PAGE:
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Fj in Bay Area?


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Hey all- new here.
I've been looking at the Fj09/fz09, fz07, NC700x, and SV650 as my first "real" bike after doing almost 6k miles on a Kymco 300i maxi scooter.
I called a lot of dealers in the SF Bay Area, and only 2 have FJs. They say that the bikes are not popular here, compared to the FZ platform. Why do you think that is? Also, any advice on bike choice would be welcome.
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Not popular? There were three FJs at Alice's this past weekend (including mine), which was more than any other single model at that time. Not exactly a representative sample size, and dealership sales are probably heavily weighted towards FZ-07 and 09s, which I do see much more often.
 
As far as comparing the models listed, FZ-07 and SV650 are going to be lighter and easier to handle, with plenty of power no matter the situation. I would recommend either of these as a first "real" bike over the FZ-09, which is more of a second "real" bike after getting used to speed etc. FJ and NC700 both have better luggage options and make better commuter/touring bikes, with the FJ crushing the NC in terms of speed, power, character, and every other trait except MPG (the NC does have a neat helmet sized trunk where the gas tank should be). Depending on your use case, any of these would be great.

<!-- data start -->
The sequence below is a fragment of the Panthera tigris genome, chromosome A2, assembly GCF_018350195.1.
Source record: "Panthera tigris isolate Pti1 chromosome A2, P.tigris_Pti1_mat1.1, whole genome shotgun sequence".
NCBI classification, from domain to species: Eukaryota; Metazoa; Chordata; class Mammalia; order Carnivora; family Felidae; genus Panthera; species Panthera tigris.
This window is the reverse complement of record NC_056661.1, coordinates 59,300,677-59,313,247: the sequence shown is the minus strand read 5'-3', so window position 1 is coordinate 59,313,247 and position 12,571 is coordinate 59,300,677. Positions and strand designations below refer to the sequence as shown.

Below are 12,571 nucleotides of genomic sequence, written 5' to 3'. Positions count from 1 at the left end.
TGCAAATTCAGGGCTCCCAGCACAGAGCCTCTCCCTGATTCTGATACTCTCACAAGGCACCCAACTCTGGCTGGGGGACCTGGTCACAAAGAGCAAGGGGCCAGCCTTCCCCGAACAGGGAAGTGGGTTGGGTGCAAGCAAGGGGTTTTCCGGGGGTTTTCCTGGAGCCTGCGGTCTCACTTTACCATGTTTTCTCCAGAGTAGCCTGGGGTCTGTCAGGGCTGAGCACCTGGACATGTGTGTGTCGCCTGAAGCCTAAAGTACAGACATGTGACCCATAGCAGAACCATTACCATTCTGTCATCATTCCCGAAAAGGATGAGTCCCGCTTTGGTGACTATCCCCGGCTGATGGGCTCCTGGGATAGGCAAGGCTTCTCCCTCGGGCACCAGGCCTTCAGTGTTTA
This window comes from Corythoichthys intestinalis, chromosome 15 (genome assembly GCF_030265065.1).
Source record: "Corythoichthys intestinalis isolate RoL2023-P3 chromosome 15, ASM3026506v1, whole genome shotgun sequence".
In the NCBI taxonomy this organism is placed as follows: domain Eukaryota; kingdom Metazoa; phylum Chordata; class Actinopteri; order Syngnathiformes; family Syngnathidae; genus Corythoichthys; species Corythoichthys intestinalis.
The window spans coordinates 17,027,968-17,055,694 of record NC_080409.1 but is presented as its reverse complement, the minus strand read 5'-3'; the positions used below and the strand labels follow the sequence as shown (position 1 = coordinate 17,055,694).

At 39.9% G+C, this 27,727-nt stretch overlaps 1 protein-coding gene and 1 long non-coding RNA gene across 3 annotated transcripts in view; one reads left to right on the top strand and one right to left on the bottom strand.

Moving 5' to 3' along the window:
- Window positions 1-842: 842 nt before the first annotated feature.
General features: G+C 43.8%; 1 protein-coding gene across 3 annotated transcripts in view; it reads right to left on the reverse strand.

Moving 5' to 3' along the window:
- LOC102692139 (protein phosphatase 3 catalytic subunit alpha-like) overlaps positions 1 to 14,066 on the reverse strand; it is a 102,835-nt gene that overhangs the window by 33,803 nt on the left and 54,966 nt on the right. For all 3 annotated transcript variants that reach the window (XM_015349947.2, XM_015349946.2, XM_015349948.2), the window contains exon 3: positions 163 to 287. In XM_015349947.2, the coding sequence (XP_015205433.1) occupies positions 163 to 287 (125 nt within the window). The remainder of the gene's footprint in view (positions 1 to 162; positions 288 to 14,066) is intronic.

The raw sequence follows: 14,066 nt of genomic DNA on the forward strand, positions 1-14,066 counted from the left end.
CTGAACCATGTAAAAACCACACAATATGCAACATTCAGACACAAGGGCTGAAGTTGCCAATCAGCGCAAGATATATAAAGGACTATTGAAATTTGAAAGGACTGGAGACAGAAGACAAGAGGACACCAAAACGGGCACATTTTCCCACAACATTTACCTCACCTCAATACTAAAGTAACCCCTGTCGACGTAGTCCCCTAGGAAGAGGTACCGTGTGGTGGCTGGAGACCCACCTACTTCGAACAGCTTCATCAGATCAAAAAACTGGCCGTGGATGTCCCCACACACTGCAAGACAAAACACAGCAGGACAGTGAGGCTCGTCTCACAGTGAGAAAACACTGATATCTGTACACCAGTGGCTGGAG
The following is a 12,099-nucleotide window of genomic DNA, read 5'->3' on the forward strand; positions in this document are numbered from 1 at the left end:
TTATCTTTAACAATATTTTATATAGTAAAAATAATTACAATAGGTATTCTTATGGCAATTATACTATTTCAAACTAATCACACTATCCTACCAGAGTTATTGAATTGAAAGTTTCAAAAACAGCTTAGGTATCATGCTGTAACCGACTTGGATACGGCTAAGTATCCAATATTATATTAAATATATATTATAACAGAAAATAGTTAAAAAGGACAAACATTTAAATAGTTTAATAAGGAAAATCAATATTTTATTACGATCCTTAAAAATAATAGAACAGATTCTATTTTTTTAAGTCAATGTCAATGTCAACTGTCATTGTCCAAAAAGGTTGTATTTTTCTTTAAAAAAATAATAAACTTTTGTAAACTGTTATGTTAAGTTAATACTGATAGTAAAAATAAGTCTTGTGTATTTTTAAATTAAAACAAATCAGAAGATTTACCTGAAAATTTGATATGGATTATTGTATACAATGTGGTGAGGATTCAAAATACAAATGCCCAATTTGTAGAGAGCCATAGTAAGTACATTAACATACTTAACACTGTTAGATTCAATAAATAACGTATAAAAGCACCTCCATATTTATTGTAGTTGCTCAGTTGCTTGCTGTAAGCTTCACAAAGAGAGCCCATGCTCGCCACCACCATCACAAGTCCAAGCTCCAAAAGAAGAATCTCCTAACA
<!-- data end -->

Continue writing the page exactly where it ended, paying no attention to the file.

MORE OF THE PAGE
I also bought mine off c-list after checking daily for a month or so. Found in Sacramento (Roseville) and rode back to the bay after purchase. Make sure you're checking the Sac and LA c-lists if SF isn't giving you any luck. Happy hunting!
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Thanks! Any others you would recommend for a second bike? Looking for one that would be comfortable for my wife to ride on pillion with luggage on back/side. Helps my argument that I need something new if she is comfortable:)
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Sure!  Let's clarify what we're talking about here though:
 
First bike:  Starter bike, typically smaller, 250cc or so
Second bike:  First "real" bike, mid-sized engine, heavier but not huge
Third bike: Second "real" bike, full power, full size, lots of variability depending on application
 
Personally, I'm a big advocate of the European tiered licensing system, and don't think 3 months on a Rebel will teach you enough to jump to a CBR1000.  That's why I bucketed the first-second-third bikes the way I did.
 
Coming from a scooter, you would be well served to ride a mid-sized bike for a while to get used to the weight, the power, shifting, etc.  As such, I can't in good conscience recommend the FJ-09 (or FZ-09) right now.  It might work for you or for others as a second ride, I just personally cannot recommend it - too fast, too tall, too heavy.  This subject has been beaten to death in the myriad "can I just use B mode and have this as my first bike?" threads so we'll ignore it here.
 
On to the bikes!  For a second bike with luggage options and two-up ability, here's a few options: